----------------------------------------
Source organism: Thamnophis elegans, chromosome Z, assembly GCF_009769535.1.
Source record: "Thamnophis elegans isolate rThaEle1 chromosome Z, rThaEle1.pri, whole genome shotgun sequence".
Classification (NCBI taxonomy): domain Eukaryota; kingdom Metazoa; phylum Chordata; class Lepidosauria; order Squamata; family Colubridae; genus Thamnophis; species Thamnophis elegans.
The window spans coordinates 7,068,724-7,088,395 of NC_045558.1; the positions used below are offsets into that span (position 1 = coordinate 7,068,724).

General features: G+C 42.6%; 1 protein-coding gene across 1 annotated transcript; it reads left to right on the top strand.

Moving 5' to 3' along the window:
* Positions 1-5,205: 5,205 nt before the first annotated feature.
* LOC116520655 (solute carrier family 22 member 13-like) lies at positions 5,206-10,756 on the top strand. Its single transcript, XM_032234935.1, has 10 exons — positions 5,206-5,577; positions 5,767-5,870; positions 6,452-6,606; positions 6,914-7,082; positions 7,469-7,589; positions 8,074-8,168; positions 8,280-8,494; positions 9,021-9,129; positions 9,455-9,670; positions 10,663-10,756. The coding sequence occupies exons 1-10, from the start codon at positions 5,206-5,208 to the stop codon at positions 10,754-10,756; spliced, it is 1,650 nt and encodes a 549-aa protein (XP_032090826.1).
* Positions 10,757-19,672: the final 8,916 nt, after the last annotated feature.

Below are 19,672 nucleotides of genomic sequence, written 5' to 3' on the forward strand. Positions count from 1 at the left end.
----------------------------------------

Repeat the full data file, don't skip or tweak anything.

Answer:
Source organism: Thamnophis elegans, chromosome Z, assembly GCF_009769535.1.
Source record: "Thamnophis elegans isolate rThaEle1 chromosome Z, rThaEle1.pri, whole genome shotgun sequence".
Classification (NCBI taxonomy): domain Eukaryota; kingdom Metazoa; phylum Chordata; class Lepidosauria; order Squamata; family Colubridae; genus Thamnophis; species Thamnophis elegans.
The window spans coordinates 7,068,724-7,088,395 of NC_045558.1; the positions used below are offsets into that span (position 1 = coordinate 7,068,724).

General features: G+C 42.6%; 1 protein-coding gene across 1 annotated transcript; it reads left to right on the top strand.

Moving 5' to 3' along the window:
* Positions 1-5,205: 5,205 nt before the first annotated feature.
* LOC116520655 (solute carrier family 22 member 13-like) lies at positions 5,206-10,756 on the top strand. Its single transcript, XM_032234935.1, has 10 exons — positions 5,206-5,577; positions 5,767-5,870; positions 6,452-6,606; positions 6,914-7,082; positions 7,469-7,589; positions 8,074-8,168; positions 8,280-8,494; positions 9,021-9,129; positions 9,455-9,670; positions 10,663-10,756. The coding sequence occupies exons 1-10, from the start codon at positions 5,206-5,208 to the stop codon at positions 10,754-10,756; spliced, it is 1,650 nt and encodes a 549-aa protein (XP_032090826.1).
* Positions 10,757-19,672: the final 8,916 nt, after the last annotated feature.

Below are 19,672 nucleotides of genomic sequence, written 5' to 3' on the forward strand. Positions count from 1 at the left end.